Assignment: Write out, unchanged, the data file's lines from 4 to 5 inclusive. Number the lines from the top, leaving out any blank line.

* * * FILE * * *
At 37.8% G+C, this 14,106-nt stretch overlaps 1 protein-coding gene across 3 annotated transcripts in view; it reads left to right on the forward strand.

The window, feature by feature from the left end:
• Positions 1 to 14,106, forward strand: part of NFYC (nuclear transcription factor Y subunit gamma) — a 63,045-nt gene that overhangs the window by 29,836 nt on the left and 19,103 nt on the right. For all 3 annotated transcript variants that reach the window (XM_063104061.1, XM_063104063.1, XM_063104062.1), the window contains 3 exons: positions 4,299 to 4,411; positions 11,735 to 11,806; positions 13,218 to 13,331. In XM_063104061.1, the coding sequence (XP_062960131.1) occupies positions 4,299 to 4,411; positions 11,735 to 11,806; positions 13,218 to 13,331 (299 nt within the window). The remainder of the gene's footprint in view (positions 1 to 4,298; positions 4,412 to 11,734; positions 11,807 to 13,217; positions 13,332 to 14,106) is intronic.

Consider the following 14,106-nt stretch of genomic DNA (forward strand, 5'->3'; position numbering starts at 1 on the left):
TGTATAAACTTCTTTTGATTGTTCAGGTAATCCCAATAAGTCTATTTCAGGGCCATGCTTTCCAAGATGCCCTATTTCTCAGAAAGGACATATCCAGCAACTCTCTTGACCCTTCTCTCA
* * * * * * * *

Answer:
Consider the following 14,106-nt stretch of genomic DNA (forward strand, 5'->3'; position numbering starts at 1 on the left):
TGTATAAACTTCTTTTGATTGTTCAGGTAATCCCAATAAGTCTATTTCAGGGCCATGCTTTCCAAGATGCCCTATTTCTCAGAAAGGACATATCCAGCAACTCTCTTGACCCTTCTCTCA